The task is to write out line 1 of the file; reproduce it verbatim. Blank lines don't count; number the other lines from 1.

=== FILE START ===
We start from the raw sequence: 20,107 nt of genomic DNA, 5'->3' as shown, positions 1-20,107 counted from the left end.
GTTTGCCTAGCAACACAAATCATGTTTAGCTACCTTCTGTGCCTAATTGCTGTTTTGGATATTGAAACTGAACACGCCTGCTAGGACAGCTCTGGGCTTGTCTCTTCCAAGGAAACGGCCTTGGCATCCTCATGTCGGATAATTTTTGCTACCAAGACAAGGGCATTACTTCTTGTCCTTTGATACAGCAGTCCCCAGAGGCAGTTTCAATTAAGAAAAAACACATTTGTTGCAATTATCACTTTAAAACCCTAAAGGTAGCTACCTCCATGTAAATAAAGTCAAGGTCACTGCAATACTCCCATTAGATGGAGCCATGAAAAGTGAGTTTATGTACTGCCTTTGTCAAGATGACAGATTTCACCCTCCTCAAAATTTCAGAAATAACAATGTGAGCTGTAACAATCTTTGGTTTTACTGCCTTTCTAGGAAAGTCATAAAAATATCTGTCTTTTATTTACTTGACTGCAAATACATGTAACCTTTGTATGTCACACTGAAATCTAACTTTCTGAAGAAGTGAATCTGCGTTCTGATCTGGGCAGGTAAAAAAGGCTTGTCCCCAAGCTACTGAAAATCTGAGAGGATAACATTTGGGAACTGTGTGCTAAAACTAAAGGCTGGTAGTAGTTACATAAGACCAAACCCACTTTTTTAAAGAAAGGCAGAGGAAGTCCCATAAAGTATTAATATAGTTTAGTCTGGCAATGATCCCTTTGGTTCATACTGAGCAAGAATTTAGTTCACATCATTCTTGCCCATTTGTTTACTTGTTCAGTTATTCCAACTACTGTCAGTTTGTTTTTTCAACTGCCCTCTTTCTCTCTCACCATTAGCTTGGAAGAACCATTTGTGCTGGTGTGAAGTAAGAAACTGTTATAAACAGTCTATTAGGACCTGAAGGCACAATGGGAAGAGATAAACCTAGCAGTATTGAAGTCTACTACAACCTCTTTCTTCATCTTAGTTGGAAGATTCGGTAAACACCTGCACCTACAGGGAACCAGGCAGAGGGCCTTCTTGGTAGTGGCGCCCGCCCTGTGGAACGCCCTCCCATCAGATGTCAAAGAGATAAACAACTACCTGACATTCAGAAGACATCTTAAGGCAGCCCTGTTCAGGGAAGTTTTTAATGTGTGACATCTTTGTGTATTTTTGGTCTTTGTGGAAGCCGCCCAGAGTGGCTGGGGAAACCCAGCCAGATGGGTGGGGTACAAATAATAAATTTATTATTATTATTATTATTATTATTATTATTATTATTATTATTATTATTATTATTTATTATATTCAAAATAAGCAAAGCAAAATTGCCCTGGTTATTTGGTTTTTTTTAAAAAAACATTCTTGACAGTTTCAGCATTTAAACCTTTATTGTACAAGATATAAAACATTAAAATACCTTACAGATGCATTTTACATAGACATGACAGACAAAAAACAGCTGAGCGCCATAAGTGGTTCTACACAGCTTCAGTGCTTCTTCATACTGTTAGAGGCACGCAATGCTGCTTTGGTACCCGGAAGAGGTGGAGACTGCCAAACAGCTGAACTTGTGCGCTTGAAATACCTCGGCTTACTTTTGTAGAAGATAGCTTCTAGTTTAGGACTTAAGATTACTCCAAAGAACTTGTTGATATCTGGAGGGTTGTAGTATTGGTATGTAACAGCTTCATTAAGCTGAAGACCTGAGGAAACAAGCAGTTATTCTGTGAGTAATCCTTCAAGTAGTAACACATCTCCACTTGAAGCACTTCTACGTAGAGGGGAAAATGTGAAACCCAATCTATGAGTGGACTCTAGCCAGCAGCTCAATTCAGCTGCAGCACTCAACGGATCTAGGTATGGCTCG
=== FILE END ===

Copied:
We start from the raw sequence: 20,107 nt of genomic DNA, 5'->3' as shown, positions 1-20,107 counted from the left end.